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      The blood-brain barrier in health and chronic neurodegenerative disorders.

      Neuron

      Animals, Blood-Brain Barrier, physiopathology, Humans, Membrane Proteins, physiology, Models, Biological, Neurodegenerative Diseases, etiology, pathology, Receptors, Immunologic

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          Abstract

          The blood-brain barrier (BBB) is a highly specialized brain endothelial structure of the fully differentiated neurovascular system. In concert with pericytes, astrocytes, and microglia, the BBB separates components of the circulating blood from neurons. Moreover, the BBB maintains the chemical composition of the neuronal "milieu," which is required for proper functioning of neuronal circuits, synaptic transmission, synaptic remodeling, angiogenesis, and neurogenesis in the adult brain. BBB breakdown, due to disruption of the tight junctions, altered transport of molecules between blood and brain and brain and blood, aberrant angiogenesis, vessel regression, brain hypoperfusion, and inflammatory responses, may initiate and/or contribute to a "vicious circle" of the disease process, resulting in progressive synaptic and neuronal dysfunction and loss in disorders such as Alzheimer's disease, Parkinson's disease, amyotrophic lateral sclerosis, multiple sclerosis, and others. These findings support developments of new therapeutic approaches for chronic neurodegenerative disorders directed at the BBB and other nonneuronal cells of the neurovascular unit.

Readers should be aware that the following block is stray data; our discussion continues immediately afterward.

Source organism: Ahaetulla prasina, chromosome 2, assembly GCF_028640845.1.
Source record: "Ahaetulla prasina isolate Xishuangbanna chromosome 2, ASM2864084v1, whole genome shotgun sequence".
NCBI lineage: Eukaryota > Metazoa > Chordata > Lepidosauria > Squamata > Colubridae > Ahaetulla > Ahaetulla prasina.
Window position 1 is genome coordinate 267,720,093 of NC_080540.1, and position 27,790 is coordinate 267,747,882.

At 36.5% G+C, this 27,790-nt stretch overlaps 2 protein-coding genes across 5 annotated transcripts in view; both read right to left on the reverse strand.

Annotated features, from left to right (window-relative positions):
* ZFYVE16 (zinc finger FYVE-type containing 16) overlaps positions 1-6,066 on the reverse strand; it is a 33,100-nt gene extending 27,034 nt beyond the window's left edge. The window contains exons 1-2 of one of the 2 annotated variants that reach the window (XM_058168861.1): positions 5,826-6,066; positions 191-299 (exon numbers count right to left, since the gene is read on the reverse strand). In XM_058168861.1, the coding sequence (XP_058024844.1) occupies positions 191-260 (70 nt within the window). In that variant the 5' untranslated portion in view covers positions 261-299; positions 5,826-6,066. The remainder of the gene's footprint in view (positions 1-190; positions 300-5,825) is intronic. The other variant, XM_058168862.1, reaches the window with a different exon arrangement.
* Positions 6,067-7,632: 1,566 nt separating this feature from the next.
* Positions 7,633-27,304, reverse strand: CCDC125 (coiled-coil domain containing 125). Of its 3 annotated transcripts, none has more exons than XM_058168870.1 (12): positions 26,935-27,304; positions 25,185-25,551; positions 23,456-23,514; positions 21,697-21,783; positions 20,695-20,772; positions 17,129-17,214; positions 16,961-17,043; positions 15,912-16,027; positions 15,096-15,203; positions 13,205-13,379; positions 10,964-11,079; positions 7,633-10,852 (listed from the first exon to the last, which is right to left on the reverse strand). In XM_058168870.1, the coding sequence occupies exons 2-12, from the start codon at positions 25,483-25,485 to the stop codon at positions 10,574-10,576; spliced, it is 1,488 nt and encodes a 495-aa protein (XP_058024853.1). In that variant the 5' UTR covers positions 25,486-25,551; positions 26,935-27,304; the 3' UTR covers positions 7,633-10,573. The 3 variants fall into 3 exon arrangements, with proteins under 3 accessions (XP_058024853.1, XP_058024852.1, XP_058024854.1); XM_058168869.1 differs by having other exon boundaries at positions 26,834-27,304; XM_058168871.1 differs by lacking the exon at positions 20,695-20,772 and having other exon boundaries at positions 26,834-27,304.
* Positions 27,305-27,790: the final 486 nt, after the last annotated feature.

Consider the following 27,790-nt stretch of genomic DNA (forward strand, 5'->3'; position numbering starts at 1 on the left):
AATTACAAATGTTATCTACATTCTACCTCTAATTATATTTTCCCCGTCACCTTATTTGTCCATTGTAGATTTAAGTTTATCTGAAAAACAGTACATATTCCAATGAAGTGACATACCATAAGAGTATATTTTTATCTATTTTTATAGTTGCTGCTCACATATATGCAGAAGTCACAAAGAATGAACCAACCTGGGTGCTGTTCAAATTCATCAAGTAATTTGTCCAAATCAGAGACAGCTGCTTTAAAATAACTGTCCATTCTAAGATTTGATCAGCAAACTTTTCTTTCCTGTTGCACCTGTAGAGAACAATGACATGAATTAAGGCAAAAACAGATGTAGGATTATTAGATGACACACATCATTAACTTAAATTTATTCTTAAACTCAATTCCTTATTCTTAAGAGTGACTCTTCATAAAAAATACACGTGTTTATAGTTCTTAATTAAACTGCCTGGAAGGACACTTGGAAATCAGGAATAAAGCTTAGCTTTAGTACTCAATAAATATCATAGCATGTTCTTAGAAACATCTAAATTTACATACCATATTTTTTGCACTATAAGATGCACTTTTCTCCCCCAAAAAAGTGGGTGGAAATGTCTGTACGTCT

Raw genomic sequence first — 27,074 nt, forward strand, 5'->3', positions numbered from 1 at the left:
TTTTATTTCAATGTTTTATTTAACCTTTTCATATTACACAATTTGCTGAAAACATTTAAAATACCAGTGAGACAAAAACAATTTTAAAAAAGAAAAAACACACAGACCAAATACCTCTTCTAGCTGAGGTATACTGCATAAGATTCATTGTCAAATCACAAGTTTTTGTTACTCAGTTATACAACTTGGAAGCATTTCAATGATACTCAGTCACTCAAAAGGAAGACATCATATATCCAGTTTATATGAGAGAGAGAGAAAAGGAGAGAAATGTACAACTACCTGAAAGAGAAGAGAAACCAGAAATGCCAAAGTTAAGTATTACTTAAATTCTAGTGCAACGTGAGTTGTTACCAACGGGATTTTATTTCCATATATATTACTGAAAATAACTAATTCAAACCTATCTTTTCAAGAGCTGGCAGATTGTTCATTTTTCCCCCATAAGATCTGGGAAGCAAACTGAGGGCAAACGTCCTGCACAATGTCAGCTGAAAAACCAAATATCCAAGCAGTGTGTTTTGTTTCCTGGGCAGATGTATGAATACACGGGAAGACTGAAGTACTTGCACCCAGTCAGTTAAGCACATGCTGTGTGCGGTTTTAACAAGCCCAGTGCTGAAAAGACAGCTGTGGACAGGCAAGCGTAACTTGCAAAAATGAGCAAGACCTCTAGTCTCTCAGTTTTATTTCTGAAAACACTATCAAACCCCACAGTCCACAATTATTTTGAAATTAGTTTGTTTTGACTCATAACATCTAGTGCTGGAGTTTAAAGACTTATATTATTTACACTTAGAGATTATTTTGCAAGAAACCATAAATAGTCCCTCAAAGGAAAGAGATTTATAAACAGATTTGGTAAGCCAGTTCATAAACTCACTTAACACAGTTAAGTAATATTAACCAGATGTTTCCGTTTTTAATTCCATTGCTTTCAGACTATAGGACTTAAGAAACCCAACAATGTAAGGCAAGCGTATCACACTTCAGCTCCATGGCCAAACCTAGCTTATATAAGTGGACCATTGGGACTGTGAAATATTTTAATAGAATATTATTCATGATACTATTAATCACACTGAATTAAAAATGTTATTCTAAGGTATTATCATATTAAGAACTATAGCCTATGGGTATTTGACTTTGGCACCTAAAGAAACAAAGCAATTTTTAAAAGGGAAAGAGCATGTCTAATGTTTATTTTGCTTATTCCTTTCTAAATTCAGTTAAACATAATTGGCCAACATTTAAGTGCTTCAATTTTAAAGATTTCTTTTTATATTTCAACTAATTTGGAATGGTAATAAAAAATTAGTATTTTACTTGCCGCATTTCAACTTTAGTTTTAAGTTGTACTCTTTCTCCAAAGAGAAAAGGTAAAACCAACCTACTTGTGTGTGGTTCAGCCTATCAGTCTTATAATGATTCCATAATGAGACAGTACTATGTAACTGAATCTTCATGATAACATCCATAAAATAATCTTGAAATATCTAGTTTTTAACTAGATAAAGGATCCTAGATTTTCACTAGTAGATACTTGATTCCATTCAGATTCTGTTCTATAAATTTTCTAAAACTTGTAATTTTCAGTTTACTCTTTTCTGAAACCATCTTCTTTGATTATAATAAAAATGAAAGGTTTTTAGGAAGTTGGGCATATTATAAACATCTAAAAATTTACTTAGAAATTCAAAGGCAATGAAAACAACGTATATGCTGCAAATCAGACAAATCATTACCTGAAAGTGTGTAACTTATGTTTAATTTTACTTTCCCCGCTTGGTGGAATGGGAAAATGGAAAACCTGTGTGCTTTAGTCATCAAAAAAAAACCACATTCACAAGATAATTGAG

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          Journal
          18215617
          10.1016/j.neuron.2008.01.003

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